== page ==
Identification and attributes
Latin name - Bromus diandrus and B. rigidus
B. diandrus is commonly called great brome but may also be known as ripgut brome, ripgut grass, giant brome, slands grass, jabbers, Kingston grass and brome grass.
B. rigidus is known as rigid brome or sometimes ripgut brome, ripgut grass, brome grass and also great brome (which causes confusion between the two species).
Both species have erect seedlings with dull, hairy leaves that display red-purple stripes following the leaf veins. At the seedling stage brome grass may be confused with wild oats (Avena spp.) because both possess hairs on the leaves and stems.
|Character||B. diandrus (great brome)||B. rigidus (rigid brome)|
|Leaf appearance||10mm wide leaves, which are rough and have some long hairs. The hairs on the leaf blade point upwards. There are usually prominent purple stripes on the leaf sheath.||Wide leaves with sparse hairs and very erect panicle branches.|
|Inflorescence appearance||The inflorescence is loose and nodding and spikelet branches are longer than the spikelets.||The inflorescence is compact and stiff. Spikelets are often heavily pigmented with reddish to black colouring. The spikelet branches are shorter than the spikelets.|
|Seed appearance||The hardened scar on the seed is rounded.||The hardened scar on the seed is acute.|
Great brome grass usually germinates after the autumn break (optimal temperatures of 15-20°C). However, seed of some populations have developed a requirement for chilling prior to germination. As a result, these populations are germinating later in autumn/winter. Rigid brome grass seed does not all germinate after the break of season. It has a much slower release from dormancy than great brome grass.
Germination of great brome grass is more rapid and uniform when the seeds are under crop residue (as in a no tillage system) compared to bare soil. However, optimal germination occurs when seed are buried to 1cm depth. So in the no-tillage system, emergence can be stimulated by crop sowing as the seeds on the soil surface are buried. Seedlings can emerge from seeds buried up to 15cm deep, although the rate of establishment is reduced.
Rigid brome grass germination appears to be strongly inhibited by exposure to light. However, seed germination resumes upon release from innate dormancy and placement in complete darkness caused by tillage or sowing operations.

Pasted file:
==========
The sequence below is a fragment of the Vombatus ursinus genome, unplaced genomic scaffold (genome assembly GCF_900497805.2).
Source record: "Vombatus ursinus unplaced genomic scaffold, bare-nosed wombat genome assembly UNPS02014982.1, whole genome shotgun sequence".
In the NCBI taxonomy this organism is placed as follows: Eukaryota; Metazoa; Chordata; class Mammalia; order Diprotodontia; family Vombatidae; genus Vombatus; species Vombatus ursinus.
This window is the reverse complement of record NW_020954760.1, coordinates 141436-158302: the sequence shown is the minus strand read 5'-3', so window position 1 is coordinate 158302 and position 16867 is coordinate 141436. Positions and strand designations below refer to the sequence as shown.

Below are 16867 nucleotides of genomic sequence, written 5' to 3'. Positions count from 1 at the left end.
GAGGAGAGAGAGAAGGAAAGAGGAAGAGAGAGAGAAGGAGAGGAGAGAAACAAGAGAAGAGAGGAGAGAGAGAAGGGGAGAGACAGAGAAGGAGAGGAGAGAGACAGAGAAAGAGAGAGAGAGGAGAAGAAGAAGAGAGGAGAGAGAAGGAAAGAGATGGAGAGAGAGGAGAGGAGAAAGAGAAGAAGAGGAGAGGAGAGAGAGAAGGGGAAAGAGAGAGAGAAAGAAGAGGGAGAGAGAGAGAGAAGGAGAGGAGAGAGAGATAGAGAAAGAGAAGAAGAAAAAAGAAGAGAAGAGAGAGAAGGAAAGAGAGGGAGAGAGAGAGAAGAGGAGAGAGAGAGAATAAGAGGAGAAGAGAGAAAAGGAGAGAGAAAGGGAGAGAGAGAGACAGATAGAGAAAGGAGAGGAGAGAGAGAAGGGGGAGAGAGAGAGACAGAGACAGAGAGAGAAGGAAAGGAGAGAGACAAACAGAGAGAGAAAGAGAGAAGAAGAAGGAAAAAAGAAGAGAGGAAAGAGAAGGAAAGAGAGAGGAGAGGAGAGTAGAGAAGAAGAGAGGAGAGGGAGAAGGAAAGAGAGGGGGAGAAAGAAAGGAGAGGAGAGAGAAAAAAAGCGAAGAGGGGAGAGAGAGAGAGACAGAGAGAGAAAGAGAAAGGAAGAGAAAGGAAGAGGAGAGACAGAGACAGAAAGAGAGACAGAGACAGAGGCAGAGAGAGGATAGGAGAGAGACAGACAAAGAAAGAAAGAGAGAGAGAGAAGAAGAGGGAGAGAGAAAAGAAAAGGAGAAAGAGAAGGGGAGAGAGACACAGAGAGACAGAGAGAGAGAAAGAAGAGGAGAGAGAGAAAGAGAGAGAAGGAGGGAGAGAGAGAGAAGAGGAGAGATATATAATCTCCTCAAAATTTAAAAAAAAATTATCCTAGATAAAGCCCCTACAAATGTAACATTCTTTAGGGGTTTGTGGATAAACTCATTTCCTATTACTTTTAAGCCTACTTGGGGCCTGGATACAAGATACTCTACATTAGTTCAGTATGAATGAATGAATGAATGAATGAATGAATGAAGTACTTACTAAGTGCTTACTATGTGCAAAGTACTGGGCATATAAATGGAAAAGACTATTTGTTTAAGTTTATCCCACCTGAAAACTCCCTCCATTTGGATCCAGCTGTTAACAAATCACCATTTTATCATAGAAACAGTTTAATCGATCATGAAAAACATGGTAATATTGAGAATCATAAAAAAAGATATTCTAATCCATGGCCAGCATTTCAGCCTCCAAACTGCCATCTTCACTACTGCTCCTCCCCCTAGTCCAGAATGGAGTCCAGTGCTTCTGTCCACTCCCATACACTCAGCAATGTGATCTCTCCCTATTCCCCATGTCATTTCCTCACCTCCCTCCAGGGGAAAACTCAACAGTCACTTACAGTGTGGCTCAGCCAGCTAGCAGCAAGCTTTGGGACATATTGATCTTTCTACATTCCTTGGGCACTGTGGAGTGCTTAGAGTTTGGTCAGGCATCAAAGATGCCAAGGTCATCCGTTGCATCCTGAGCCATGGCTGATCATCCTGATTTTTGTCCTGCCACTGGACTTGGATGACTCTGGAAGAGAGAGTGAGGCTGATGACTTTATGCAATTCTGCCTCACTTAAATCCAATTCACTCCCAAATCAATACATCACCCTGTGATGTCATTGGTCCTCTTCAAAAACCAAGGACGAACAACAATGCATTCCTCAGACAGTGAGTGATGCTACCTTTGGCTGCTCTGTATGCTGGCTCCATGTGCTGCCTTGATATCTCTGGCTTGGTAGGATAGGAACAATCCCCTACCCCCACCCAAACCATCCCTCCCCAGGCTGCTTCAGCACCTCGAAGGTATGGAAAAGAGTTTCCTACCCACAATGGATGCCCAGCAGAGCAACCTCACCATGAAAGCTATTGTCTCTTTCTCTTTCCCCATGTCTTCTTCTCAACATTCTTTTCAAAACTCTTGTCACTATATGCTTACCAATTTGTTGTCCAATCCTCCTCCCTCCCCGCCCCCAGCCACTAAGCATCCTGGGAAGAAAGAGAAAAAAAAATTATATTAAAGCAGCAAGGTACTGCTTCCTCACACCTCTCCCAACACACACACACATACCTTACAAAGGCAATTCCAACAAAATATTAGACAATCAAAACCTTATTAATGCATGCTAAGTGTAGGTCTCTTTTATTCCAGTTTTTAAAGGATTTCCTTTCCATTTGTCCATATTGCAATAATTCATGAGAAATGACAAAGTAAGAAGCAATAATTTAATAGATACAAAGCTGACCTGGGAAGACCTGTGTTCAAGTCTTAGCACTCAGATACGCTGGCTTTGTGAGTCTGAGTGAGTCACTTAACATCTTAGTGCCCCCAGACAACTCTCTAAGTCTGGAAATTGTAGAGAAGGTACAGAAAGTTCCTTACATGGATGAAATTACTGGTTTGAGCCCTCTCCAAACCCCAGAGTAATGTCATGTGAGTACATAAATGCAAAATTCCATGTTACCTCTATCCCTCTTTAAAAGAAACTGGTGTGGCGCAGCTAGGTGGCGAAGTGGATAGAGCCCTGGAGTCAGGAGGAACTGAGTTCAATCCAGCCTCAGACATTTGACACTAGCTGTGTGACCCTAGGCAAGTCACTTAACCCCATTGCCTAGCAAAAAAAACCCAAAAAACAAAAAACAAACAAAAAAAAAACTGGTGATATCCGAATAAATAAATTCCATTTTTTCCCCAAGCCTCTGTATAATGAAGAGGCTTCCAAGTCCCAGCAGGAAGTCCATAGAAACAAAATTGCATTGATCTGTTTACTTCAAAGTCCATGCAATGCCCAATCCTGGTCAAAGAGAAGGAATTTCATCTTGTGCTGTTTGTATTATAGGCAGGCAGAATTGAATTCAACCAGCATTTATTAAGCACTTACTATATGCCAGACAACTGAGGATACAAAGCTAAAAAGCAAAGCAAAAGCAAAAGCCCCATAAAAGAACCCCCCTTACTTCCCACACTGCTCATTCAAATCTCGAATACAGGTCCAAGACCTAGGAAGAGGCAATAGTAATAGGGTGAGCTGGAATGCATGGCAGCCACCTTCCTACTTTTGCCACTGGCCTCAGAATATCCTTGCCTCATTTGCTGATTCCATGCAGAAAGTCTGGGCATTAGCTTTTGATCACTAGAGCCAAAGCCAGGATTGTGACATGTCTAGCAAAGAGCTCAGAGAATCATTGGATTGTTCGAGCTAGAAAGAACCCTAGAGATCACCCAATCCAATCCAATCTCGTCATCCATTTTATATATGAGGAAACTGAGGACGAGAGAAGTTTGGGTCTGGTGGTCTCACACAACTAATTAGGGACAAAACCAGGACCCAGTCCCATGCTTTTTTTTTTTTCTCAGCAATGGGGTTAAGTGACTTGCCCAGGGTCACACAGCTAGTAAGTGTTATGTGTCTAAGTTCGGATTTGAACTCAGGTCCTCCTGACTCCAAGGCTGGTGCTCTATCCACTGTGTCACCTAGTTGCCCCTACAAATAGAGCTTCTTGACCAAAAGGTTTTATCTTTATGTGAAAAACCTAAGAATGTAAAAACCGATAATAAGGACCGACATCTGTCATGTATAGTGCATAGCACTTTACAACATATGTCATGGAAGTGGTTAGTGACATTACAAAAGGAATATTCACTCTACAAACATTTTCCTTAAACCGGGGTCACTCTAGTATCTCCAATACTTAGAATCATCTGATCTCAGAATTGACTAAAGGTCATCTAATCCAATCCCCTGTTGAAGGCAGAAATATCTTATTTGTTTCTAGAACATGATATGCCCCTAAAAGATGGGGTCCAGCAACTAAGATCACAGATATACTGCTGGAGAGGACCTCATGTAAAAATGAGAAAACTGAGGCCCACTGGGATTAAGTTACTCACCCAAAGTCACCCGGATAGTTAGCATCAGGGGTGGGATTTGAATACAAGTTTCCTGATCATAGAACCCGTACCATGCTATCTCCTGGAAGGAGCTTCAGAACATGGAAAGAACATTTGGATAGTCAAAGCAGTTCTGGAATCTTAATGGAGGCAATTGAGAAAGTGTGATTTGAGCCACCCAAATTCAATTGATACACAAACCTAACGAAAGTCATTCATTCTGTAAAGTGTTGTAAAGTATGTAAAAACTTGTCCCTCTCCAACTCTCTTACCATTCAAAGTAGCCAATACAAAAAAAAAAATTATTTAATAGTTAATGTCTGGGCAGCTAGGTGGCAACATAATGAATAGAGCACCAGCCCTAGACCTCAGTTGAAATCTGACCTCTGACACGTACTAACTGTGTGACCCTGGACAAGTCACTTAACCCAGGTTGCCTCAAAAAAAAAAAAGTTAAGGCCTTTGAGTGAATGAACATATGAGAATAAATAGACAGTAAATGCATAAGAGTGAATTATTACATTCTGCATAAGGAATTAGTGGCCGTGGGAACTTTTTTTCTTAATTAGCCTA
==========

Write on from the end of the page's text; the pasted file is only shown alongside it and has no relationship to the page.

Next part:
Both species will germinate at the break of season, but further cohorts will emerge in late autumn and winter. Multiple cohorts of brome grass makes it difficult to target all brome grass plants with in-crop herbicides.
Brome grass is a prolific seed producer.
Great brome grass can produce 60-3000 seeds per plant (over 30000 seeds/m2). Seed shedding is variable. Great brome grass may retain 35-75% of the seed at crop maturity. If harvest is delayed, further shedding will occur. Swathing may be necessary to retain great brome grass seed for harvest weed seed destruction.
How long do seeds persist in the soil?
Great brome grass seeds are produced at the end of the winter annual cropping season, and have an initial period of dormancy (after-ripening) over the summer fallow. A high proportion of dormant seeds survive the hot, dry summers of southern Australia, but seed viability is lost in a humid environment. As a result, great brome grass is less of a problem in northern Queensland. By the end of summer seeds have lost dormancy and most germinate with the autumn break. Some seeds on the soil surface can remain viable for 2-3 years, but little dormancy was found in great brome grass in the southern areas of Western Australia. Persistence of great brome or rigid brome grass could be prolonged on non-wetting soils, with up to 30% of the seedbank persisting from one season to the next.
Why is it a weed?
Brome grass is widespread throughout the cropping regions of southern Australia. In a national ranking of crop weeds, brome grass is number four, after annual ryegrass, wild radish and wild oats. It infests an area of 1.4 million hectares and results in a revenue loss of $22.5 million per year. The widespread herbicide resistance in brome grass populations results in an extra herbicide cost of $3.2 million per year. Over the last 10 years, brome grass has increased in importance to a greater extent than any other weed species in Australia. 25% of growers nationally now cite brome grass as their most costly weed to control.
Great brome grass is one of the most competitive grass weeds in cereal crops. A density of 0, 102, 166 and 305 seedlings/m2 resulted in a wheat yield of 2.88, 2.65, 2.74 and 2.48t/ha, in Wongan Hills, WA in 2016. However, depending on seasonal conditions, wheat yield can be reduced by 30-50%. Compared to wheat, brome grass is more tolerant to drought and phosphorus deficiency and is more responsive to nitrogen. As a result, an in-crop nitrogen application can increase an existing brome grass population. Brome grass seeds contaminate grain and wool, and cause injury to livestock (by entering the eyes, mouth, feet and intestines). Left uncontrolled in fallow or pasture phases, brome grass will act as a green bridge to cereal diseases. These diseases include: ergot (Claviceps purpurea), take-all (Gaeumannomyces graminis), powdery mildew (E. rysiphe graminis), septoria glume blotch (Leptosphaeria nodorum), black stem rust (Puccinia graminis), brown rust (Puccinia recondita), barley net blotch (Pyrenophora teres), sharp eyespot (Rhizoctonia solani), bunt (Tilletia caries), cereal yellow dwarf virus, cereal cyst nematode (Heterodera avenai) and root-knot nematode (Meloidogyne sp.).
In Australia, there are brome grass populations that have developed resistance to:
- Group A: fops (for example, Targa® or Verdict®)
- Group B: sulfonureas (for example, Monza®) and imidazolinones (for example, Midas® or OnDuty®)
- Group C: triazines (for example, Simazine®)
- Group M: glyphosate.